For many L.A. planners and urban boosters, more transit – funded from Washington – often seems to constitute an exercise of social engineering on a grand scale. The hope is that, by pushing transit, particularly rail, we will recreate the metropolis with ever-greater density. “We are going to remake what the city looks like,” then-Mayor Antonio Villaraigosa told an approving New York Times two years ago.
Despite the hoopla and the subsidization of downtown Los Angeles, however, relatively few people work in, or even visit Downtown, except for sporting or cultural events, although many pass by it on the freeways.
For most Angelenos, Downtown is simply not part of their day-to-day experience the way, for example, Manhattan is for many New Yorkers, or the Loop is for many residents of the Chicago region.
Transit Class Warfare
Developers and their planning allies tend to focus on transit as something that will get middle-class Angelenos out of their cars. But it’s difficult to see this working as long as such an overwhelming majority of jobs (98 percent) are located outside Downtown. Since 1980, driving alone, which was increasing its market share, added 15 times as many new commuters as transit, with its slipping market share.
At the same time, there seems to be a profound unawareness of the low incomes of Los Angeles transit commuters. The latest American Community Survey data (2013) indicates that the median earnings of transit commuters at the national level is more than 85 percent higher than in Los Angeles. In the metropolitan areas around transit legacy cities, the median income of transit commuters is 150 percent higher than in Los Angeles.
To some extent, poorer Angelenos, in the government’s expensive shift from buses to trains, are being sacrificed to satisfy the Utopian vision of planners, pad the profits of big urban developers, and to build the campaign war chests of the political class. Indeed, from 2008-12, the bus lines, which carry more than three times as many passengers as trains, were cut 16 percent If L.A. is experiencing a transit revolution, its most dependent riders have been largely left behind.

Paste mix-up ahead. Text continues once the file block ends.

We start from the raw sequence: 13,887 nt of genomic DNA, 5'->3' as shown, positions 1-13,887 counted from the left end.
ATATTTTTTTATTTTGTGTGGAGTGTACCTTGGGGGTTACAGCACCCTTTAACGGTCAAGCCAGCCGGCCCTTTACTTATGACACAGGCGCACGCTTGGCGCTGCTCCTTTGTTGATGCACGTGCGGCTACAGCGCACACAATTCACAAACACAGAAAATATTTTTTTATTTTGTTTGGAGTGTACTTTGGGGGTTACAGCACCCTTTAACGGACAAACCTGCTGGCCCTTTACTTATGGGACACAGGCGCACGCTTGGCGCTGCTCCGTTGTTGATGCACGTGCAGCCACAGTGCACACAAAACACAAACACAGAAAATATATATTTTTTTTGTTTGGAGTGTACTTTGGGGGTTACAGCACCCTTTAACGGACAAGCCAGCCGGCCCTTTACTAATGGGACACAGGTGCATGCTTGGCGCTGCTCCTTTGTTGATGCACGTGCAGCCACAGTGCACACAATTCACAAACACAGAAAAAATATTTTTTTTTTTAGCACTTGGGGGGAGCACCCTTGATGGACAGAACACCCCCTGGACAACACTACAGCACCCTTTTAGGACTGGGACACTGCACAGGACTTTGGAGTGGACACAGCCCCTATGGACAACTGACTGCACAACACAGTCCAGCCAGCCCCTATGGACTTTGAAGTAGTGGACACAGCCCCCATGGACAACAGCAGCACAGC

So What Should Greater LA do?
As anyone who drives the freeways knows well, L.A. has a traffic problem. But Los Angeles also has the shortest average commute time of any high-income world megacity for which data is available, despite having the highest automobile usage, the least transit and, except for New York, the lowest urban density.
The real question is, will more transit, at least in its current form, offer the solution? Certainly, expanding and improving roads – although politically incorrect – has helped make commuting easier for many working in Orange County. Other ways to entice people off the roads, such as telecommuting, should be encouraged. Since 1980, the number of Los Angeles residents working at home has increased by approximately 240,000. This increase – 2.5 times that of transit in total numbers – has come at virtually no cost to taxpayers.
To be sure, many Angelenos, for one reason or another, need decent transit services. Our approach would be for government to find out who these people are, and look for ways to make transit work better for them. Rather than invest huge dollars in rail megaprojects, perhaps we could reduce bus fares, a strategy attributed to the legendary Los Angeles County Supervisor Kenneth Hahn that increased bus ridership dramatically from 1982-85.
Unlike today’s “progressives,” Hahn’s prime interest was serving his largely working-class and poor constituents. Besides cutting bus fares and increasingly service, other solutions, such as more competitively contracted service provided by regional agencies, such as Foothill Transit and the Antelope Valley Transit Authority, could provide less-expensive, more efficient and expanded service.
Los Angeles Mayor Eric Garcetti, has also expressed interest in promoting the use of rideshare services, like Uber or Lyft, and, more importantly, self-driving cars.
Ultimately, rather than try to recreate New York, or undertake the expensive and virtually impossible task of rebuilding Los Angeles in the image of the latest urban planning fad, we should explore a host of innovative solutions that will help transit riders here and now by developing workable, and effective, ways to help them get to the services and jobs they need.
This piece first appeared at the Orange County Register.
Cross-posted in New Geography.